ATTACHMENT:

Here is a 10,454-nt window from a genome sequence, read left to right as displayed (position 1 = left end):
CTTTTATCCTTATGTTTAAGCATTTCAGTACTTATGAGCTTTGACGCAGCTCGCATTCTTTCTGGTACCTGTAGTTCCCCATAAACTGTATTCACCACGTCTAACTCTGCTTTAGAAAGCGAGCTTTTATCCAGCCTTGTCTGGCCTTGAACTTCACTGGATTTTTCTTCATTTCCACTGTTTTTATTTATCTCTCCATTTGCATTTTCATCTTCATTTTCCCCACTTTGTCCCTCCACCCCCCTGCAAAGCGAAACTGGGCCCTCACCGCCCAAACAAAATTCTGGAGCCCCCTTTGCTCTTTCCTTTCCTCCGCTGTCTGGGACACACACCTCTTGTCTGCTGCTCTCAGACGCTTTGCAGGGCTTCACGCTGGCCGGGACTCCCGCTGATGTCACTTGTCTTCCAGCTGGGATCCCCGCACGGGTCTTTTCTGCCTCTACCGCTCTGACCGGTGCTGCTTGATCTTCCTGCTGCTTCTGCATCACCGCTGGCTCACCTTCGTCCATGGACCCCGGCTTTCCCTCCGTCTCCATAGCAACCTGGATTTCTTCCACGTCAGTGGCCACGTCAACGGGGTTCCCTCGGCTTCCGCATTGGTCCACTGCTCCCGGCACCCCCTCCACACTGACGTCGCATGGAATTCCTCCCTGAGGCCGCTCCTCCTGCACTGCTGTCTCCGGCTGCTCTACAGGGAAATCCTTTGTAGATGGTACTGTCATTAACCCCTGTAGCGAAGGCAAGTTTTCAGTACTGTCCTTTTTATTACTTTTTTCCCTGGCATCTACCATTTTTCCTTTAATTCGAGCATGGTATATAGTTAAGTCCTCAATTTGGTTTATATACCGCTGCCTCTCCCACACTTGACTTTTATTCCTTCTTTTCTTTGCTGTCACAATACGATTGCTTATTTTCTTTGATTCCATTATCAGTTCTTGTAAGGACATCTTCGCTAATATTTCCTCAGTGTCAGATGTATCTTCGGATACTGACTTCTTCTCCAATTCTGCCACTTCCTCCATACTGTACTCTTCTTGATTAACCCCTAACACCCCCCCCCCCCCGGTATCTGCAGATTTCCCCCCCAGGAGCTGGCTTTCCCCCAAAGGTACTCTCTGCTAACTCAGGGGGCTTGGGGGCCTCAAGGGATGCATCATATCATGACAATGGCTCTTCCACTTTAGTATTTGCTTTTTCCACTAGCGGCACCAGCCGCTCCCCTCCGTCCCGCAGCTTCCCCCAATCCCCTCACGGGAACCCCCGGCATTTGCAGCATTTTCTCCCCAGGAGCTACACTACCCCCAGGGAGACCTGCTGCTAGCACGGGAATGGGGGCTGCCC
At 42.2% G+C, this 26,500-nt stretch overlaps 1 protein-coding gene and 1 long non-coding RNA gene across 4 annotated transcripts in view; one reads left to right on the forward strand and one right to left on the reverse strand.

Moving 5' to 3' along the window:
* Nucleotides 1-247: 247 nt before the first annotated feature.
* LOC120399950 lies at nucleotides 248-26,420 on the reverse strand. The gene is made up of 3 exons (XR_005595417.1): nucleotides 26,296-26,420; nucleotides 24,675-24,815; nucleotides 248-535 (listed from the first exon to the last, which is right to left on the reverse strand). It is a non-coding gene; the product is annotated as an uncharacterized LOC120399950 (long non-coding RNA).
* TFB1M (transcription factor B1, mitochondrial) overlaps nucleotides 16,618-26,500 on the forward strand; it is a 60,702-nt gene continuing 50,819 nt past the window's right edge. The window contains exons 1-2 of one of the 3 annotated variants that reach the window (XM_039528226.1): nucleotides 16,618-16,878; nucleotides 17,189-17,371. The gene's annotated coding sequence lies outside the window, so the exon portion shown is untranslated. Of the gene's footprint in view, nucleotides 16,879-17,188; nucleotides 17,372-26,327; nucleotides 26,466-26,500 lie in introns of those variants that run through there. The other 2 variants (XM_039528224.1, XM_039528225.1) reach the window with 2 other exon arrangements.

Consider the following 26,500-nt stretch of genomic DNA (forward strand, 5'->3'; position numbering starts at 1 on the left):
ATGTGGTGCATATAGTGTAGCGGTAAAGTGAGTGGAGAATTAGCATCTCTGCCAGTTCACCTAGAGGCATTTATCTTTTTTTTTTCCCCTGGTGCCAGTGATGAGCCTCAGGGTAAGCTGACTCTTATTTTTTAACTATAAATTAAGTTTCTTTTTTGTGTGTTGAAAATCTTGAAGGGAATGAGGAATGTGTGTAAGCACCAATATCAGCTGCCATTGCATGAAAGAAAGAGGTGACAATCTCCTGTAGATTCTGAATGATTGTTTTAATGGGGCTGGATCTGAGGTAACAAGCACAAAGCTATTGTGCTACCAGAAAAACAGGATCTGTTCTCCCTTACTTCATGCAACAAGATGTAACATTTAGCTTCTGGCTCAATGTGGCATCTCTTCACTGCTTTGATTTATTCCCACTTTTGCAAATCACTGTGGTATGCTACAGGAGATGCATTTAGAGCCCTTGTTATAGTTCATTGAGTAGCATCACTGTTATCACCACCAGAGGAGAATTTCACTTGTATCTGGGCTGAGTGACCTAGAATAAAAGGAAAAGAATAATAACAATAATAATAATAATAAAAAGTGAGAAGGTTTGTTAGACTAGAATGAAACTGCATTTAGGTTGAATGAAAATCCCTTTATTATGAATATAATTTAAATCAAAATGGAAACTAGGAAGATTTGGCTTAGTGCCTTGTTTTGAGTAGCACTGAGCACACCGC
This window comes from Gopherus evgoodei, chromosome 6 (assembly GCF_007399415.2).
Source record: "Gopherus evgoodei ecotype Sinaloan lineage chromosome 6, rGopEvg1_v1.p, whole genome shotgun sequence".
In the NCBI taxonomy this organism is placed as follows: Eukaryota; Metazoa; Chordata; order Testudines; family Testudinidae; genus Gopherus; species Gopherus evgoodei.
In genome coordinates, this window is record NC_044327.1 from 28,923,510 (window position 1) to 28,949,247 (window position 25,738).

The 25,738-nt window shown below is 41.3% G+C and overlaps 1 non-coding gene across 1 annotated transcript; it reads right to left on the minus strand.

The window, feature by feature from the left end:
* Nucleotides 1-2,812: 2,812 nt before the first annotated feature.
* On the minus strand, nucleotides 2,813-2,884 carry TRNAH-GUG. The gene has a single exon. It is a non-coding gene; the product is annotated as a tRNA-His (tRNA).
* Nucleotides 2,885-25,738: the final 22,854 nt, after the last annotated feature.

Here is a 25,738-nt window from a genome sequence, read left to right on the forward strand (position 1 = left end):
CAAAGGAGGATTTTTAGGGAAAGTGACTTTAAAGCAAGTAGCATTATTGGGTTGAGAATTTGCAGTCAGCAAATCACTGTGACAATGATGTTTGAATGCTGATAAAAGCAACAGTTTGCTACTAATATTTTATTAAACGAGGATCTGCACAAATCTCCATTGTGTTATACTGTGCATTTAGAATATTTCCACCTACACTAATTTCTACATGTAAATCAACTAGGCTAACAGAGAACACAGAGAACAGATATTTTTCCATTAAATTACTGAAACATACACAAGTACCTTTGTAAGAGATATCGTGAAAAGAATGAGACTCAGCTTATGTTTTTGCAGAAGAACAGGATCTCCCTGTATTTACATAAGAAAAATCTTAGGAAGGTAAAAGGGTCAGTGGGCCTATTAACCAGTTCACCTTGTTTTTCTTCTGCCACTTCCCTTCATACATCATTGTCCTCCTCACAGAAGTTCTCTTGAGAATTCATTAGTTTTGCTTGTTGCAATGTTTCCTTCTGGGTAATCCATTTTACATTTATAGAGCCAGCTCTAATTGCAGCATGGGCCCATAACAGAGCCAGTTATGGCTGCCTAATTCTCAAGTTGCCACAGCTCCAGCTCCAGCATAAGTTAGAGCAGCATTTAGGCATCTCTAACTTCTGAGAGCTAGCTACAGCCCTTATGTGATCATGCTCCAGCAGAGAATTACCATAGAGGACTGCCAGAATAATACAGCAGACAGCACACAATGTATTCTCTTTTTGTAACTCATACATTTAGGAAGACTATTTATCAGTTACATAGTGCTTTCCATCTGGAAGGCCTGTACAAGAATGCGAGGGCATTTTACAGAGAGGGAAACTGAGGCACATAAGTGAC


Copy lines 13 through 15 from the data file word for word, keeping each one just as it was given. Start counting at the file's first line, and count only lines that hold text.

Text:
In genome coordinates, this window is record NC_044327.1 from 28,923,510 (window position 1) to 28,949,247 (window position 25,738).

The 25,738-nt window shown below is 41.3% G+C and overlaps 1 non-coding gene across 1 annotated transcript; it reads right to left on the minus strand.

The window, feature by feature from the left end: